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Valuation Challenges and Ethical Implications of Cures
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Valuation Challenges and Ethical Implications of Cures

Laura Joszt
As new treatments come to market that have a substantial impact on diseases, or even cure them, the healthcare system is facing the challenge of how to value these treatments. A panel of experts highlighted what evidence there needs to be, methods of valuing therapies, and the ethical implications of having cures.
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As new treatments come to market that have a substantial impact on diseases or even cure them, the healthcare system is facing the challenge of how to value these treatments. A panel at the International Society of Pharmacoeconomics Outcomes Research 23rd Annual International Meeting, held in Baltimore, Maryland, highlighted what evidence there needs to be, methods of valuing therapies, and the ethical implications of having cures.

At the start of the panel, John Watkins, PharmD, MPH, pharmacy manager, Formulary Development, Premera Blue Cross, highlighted the questions payers have regarding cures with high prices, such as what is the evidence, is it really a cure, is the effect durable for a lifetime, and can the price be justified?

The evidence will be dependent on the population available, he said. There will never be a large randomized controlled trial for an ultrarare disease. In addition, whether or not the treatment is truly a cure needs to be clear. Can the patient go on to live a normal life? For instance, can a child who is cured of hemophilia A go on to play football like any other child?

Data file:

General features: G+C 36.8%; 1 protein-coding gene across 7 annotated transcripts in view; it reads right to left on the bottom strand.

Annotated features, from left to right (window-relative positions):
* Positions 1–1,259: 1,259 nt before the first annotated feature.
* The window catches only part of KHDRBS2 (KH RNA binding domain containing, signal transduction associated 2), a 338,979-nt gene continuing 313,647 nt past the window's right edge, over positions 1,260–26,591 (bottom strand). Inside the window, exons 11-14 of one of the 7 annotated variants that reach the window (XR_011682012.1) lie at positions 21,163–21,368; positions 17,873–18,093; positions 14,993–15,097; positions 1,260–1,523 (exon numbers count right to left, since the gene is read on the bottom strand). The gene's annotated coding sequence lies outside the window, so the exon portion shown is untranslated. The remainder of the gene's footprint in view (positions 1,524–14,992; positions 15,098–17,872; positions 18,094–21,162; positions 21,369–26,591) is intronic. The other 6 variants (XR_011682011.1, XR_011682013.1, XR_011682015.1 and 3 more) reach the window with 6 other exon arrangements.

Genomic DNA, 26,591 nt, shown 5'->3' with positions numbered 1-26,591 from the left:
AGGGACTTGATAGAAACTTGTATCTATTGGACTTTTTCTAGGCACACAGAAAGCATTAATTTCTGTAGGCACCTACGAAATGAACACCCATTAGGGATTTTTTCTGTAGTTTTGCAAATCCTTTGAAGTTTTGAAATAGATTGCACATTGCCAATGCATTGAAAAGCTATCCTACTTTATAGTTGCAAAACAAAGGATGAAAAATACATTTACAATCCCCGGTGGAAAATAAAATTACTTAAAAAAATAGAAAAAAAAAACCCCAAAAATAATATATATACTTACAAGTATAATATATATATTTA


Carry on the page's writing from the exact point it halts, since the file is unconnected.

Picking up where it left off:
One of the biggest challenges is knowing whether the effect is durable for a lifetime since all follow-up has been for a fairly short period of a few years, so far. Which means payers have to extrapolate those results for a lifetime.

“We’re still looking for the invention of the time machine so that I can go forward to a 50-year horizon and observe what happens to the person…” Watkins said.

In addition, the definition of value has become overcomplicated, stated Mark Sculpher, PhD, professor of Health Economics, Centre for Health Economics, University of York. There is the value of hope and the value of assurance, but, in his opinion, there are no technical answers to those things. They can be determined differently in different health systems.

He also discussed one way of paying for these expensive treatments through a smoothing of costs over time. Instead of having a large cost upfront, there would be loans from the government or mortgages for manufacturers to smooth the short-term costs for future health gains.

“We’re going have profound evidential uncertainty when we’re making initial decisions about funding: ie, at the launch of these products,” said Sculpher. “What we’ve seen over the last 5, 10 years is the evolution of quite nuanced policy responses to that.”


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